I think, I have to comment some of the pictures:
ABl - Gosa Y
This is not a Y-type car.
A- and B-types were standardized by ОСЖД (OSJD). And X-, Y- and Z-types were standardized by UIC.
The OSJD-B-type and the UIC-Y-type were 24.5 meters long and had 9 (1st class and combined 1st and 2nd class) and 10 (2nd class) compartments, respectively.
This car has only 8 compartments. It's too short for a Y-type. Additionally, it appears to be relatively low. It rather seems to be a chassis of a pre-war car with a new carbody.
Al - Gosa Y
This one seems to be a modernized y-type car.
Originally all y-type cars had folding doors. This one has sliding doors.
Bl - Gosa Y
This car is too long for a y-type car.
It's a X-type car (26.4 meters long).
ABl - Gosa Y
The same like the first car annotated.
WRl - Gosa Y diner
I'm not sure if this really is a Y-type car.
The Yugoslavian Y-type diners, which I know, had a different arrangement of windows. Additionally, this car appears relatively short to me. May be I'm wrong, but I would guess, it's also a pre-war car with a new carbody.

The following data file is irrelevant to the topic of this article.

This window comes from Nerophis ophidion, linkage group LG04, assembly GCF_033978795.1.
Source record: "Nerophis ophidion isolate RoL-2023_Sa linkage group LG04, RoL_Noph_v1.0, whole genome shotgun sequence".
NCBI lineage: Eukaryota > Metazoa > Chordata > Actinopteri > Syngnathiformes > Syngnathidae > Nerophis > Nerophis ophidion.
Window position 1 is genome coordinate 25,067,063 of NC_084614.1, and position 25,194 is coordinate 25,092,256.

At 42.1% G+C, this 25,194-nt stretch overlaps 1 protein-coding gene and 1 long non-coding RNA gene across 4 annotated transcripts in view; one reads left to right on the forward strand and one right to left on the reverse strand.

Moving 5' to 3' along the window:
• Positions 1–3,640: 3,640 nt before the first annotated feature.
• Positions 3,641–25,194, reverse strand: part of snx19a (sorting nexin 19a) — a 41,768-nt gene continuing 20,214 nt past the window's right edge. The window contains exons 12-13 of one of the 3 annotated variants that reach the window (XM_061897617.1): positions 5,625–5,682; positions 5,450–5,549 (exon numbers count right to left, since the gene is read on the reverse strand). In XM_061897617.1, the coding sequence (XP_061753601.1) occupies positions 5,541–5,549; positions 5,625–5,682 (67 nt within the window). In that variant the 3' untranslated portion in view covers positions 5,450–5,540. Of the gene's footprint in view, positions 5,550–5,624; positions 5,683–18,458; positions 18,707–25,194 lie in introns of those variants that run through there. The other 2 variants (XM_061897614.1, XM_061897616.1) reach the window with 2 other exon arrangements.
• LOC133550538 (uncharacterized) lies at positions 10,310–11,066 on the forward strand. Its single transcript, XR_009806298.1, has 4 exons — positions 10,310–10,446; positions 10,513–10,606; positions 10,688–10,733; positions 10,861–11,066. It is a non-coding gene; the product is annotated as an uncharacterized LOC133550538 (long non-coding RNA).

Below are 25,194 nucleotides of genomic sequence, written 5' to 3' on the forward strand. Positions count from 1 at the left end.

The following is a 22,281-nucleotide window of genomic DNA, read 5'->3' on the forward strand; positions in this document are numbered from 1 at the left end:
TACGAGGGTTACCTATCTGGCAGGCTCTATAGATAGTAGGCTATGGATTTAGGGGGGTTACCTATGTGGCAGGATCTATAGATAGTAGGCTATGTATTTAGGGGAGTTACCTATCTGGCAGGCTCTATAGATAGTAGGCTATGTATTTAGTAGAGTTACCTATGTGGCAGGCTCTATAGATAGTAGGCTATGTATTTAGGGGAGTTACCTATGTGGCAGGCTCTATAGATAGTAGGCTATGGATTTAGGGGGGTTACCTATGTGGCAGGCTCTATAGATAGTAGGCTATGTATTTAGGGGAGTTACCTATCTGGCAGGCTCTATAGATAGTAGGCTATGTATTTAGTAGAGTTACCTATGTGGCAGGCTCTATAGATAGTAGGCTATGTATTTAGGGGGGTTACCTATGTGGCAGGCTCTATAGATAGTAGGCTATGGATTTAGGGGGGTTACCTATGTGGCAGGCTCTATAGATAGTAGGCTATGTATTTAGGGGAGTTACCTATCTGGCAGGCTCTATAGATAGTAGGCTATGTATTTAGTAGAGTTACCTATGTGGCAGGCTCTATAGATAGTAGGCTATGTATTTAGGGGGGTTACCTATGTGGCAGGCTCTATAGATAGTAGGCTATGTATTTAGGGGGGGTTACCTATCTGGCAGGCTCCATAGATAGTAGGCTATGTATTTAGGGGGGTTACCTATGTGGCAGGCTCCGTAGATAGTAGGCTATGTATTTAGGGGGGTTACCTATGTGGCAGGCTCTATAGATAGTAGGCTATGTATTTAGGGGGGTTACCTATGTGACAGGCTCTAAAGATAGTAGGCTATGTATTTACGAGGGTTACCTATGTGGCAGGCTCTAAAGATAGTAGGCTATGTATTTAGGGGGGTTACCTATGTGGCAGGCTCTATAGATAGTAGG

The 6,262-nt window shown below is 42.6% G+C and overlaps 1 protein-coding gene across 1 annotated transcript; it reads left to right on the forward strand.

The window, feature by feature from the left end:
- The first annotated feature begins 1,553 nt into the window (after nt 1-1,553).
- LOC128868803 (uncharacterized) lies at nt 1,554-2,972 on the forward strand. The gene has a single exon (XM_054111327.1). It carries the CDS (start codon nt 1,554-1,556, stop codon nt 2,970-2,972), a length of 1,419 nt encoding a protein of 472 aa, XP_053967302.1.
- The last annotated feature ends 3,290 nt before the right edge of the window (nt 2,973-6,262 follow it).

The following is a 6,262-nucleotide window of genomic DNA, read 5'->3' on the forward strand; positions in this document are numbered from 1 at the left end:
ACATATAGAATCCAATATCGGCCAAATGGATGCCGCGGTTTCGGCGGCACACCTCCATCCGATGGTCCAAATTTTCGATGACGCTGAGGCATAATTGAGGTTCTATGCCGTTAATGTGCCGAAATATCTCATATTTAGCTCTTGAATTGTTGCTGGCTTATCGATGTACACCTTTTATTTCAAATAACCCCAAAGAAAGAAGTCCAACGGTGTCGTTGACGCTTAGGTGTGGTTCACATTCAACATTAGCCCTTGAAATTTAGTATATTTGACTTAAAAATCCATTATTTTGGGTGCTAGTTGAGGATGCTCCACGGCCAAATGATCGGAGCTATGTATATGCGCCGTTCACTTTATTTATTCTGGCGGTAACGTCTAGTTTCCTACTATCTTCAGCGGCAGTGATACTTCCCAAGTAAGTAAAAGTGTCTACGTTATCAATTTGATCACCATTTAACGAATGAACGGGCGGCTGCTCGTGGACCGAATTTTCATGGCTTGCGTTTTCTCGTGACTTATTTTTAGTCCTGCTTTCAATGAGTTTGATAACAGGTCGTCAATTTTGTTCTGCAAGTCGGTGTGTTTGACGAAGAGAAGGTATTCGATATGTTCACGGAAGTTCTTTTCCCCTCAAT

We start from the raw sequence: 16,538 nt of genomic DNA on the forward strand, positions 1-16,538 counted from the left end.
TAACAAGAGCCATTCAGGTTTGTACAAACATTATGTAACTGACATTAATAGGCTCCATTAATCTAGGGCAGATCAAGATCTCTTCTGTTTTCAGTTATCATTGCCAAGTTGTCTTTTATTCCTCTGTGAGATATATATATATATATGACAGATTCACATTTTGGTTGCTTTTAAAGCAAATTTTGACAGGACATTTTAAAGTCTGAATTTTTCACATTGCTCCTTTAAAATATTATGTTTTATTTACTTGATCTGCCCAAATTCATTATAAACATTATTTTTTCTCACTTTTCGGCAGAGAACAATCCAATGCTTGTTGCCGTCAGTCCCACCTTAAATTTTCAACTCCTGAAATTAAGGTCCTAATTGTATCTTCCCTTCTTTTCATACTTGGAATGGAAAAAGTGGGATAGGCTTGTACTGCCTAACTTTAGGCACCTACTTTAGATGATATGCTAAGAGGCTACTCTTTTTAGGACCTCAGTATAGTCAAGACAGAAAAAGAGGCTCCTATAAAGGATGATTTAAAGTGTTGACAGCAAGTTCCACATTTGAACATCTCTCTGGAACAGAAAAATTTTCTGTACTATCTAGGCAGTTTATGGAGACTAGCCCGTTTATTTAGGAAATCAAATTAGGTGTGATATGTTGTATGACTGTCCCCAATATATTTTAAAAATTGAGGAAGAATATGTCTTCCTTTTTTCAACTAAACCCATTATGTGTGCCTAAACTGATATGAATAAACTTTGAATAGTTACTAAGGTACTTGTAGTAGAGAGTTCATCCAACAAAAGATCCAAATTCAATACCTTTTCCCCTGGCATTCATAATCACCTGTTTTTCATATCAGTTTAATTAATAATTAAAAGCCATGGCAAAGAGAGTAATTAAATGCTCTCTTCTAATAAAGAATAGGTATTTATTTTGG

And there are further comments to make:
ConducTTor wrote:Also, interesting in the Taurus picture is the 4 pantographs.
"Taurus" is a registered trademark of ÖBB. So only the ÖBB-owned locomotives (series 1016, 1116 [Siemens ES64 U2] and 1216 [Siemens ES64 U4]) are real "Tauruses".
The manufacturer's designation is "EuroSprinter".
ConducTTor wrote:I didn't know they come in multi-voltage versions.
The better question should be: Are there single-voltage versions of the EuroSprinter family?
The only single-voltage EuroSprinters are the prototype (1 unit; BR 127; Siemens-type ES1), ES64 F (170 units for DB [BR 152] and 2 units for rent [meanwhile sold to ITL]) and series 1016 of ÖBB (50 units).
All other EuroSprinter locomotives are dual- or multi-voltage locomotives.